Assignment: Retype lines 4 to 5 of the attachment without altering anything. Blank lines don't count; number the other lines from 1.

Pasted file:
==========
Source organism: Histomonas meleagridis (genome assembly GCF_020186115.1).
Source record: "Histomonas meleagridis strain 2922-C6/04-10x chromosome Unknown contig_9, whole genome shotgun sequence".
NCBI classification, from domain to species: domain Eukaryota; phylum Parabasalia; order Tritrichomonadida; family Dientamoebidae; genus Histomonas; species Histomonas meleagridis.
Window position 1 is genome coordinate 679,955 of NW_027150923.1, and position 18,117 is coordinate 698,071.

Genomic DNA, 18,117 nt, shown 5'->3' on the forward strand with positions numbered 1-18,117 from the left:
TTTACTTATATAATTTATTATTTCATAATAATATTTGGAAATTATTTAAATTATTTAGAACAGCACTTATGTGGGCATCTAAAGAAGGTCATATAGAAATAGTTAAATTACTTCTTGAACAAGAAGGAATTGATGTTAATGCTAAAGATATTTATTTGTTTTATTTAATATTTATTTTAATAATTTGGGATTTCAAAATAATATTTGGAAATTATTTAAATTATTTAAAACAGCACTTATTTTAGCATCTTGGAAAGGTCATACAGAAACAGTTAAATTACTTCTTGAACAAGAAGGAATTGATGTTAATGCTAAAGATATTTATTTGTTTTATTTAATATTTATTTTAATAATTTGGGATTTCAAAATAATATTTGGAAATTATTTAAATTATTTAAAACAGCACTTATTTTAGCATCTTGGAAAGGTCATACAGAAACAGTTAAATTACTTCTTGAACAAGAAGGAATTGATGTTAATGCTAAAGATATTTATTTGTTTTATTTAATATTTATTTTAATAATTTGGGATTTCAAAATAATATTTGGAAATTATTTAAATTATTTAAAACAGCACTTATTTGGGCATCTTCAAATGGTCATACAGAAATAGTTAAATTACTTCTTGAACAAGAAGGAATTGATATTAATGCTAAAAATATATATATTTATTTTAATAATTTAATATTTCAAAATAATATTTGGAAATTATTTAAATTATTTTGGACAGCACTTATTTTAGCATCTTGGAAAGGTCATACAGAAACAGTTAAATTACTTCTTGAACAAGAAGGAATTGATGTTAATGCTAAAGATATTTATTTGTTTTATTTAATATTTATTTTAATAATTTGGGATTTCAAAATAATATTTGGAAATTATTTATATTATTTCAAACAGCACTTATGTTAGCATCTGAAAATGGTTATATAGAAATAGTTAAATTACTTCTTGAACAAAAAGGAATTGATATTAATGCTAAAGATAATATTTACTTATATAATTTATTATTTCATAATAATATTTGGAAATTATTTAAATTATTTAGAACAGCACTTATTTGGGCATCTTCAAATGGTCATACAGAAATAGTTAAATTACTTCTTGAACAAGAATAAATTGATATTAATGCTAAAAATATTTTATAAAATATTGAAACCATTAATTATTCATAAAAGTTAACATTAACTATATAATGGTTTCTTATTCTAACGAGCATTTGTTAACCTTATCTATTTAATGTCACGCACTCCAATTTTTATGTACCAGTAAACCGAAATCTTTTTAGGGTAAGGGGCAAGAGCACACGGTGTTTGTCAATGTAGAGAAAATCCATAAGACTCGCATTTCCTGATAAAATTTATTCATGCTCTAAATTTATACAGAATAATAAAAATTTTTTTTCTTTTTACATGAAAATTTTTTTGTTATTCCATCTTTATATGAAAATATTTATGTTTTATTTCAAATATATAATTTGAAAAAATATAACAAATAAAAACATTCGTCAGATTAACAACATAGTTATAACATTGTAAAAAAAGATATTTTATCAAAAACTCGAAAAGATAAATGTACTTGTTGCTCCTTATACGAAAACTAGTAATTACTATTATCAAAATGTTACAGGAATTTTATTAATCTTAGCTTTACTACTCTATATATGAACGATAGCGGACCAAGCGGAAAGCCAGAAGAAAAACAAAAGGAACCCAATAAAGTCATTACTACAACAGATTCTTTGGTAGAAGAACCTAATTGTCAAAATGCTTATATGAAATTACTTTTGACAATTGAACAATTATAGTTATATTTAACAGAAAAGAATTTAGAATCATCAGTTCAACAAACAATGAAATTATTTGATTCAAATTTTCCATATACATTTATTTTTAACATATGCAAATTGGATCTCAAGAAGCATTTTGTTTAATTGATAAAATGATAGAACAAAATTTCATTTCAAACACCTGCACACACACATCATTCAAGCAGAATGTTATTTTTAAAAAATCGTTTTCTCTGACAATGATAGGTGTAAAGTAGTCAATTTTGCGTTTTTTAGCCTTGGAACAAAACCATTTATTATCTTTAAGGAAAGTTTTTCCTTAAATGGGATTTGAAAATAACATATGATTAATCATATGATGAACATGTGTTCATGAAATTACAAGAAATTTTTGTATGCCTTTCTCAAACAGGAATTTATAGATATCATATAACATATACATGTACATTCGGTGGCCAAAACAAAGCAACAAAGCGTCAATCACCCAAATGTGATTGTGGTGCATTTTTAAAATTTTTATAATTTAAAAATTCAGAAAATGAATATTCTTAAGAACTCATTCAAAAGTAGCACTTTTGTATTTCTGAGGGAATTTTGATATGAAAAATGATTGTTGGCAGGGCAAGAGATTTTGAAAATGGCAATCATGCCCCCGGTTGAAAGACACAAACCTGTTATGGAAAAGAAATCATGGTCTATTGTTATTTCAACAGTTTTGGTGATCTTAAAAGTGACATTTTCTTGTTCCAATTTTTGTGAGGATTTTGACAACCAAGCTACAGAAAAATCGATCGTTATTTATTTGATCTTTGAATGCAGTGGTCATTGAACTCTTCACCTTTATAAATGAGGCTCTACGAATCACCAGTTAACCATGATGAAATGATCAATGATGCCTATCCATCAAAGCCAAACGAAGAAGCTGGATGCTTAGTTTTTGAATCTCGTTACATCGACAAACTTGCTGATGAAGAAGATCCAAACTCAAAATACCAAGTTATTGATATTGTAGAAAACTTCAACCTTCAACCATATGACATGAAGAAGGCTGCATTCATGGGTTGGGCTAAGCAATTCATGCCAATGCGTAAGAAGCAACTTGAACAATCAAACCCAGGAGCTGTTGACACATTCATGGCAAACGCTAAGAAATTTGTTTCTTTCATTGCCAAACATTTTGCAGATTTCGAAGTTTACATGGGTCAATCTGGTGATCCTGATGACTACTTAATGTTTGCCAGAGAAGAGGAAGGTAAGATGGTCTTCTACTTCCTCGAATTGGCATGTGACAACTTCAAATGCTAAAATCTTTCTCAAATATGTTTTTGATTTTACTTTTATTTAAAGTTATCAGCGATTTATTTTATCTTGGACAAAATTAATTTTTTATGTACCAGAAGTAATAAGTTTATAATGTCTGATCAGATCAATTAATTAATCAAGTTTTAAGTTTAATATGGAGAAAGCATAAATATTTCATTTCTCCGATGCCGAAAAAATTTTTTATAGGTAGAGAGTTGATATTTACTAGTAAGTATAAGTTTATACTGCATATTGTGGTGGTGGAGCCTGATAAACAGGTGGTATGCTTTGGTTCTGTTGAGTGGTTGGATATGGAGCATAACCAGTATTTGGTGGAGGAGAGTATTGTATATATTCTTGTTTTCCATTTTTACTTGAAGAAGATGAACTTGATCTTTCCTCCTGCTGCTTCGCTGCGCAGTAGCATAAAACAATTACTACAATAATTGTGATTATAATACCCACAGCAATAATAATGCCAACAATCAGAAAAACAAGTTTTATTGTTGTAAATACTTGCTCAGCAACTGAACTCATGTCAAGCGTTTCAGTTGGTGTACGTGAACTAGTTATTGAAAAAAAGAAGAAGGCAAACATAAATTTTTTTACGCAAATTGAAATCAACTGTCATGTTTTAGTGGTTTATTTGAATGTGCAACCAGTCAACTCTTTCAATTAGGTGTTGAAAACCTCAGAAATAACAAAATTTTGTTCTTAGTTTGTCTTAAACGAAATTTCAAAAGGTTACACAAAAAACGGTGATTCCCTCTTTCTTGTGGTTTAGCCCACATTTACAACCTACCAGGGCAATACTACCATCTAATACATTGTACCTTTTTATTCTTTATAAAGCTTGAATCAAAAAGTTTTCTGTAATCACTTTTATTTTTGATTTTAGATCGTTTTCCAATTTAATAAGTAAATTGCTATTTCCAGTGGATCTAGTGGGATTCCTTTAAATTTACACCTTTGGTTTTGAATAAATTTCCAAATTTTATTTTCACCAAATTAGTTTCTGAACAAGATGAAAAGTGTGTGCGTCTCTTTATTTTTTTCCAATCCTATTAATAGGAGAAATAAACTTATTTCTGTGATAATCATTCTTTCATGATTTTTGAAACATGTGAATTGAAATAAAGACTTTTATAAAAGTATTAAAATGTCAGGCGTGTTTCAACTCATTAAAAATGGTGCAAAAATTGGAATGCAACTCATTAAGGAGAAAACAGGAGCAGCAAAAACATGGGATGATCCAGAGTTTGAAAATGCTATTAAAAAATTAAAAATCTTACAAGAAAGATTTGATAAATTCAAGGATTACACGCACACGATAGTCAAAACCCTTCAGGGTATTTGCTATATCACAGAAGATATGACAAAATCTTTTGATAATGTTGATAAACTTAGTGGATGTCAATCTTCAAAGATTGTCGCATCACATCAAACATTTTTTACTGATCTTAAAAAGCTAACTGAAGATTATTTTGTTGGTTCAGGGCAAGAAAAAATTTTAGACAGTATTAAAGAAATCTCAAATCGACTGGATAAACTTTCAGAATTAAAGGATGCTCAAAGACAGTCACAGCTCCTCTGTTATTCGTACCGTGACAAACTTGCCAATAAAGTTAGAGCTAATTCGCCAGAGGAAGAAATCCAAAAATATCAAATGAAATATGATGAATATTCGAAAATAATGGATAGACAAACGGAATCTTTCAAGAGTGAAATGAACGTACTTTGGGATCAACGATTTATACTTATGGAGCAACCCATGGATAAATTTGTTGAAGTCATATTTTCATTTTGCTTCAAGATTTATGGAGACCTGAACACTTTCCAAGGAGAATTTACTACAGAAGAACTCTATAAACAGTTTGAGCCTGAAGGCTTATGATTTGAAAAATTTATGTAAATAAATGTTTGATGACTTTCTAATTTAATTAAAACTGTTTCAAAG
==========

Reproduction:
Window position 1 is genome coordinate 679,955 of NW_027150923.1, and position 18,117 is coordinate 698,071.

Genomic DNA, 18,117 nt, shown 5'->3' on the forward strand with positions numbered 1-18,117 from the left: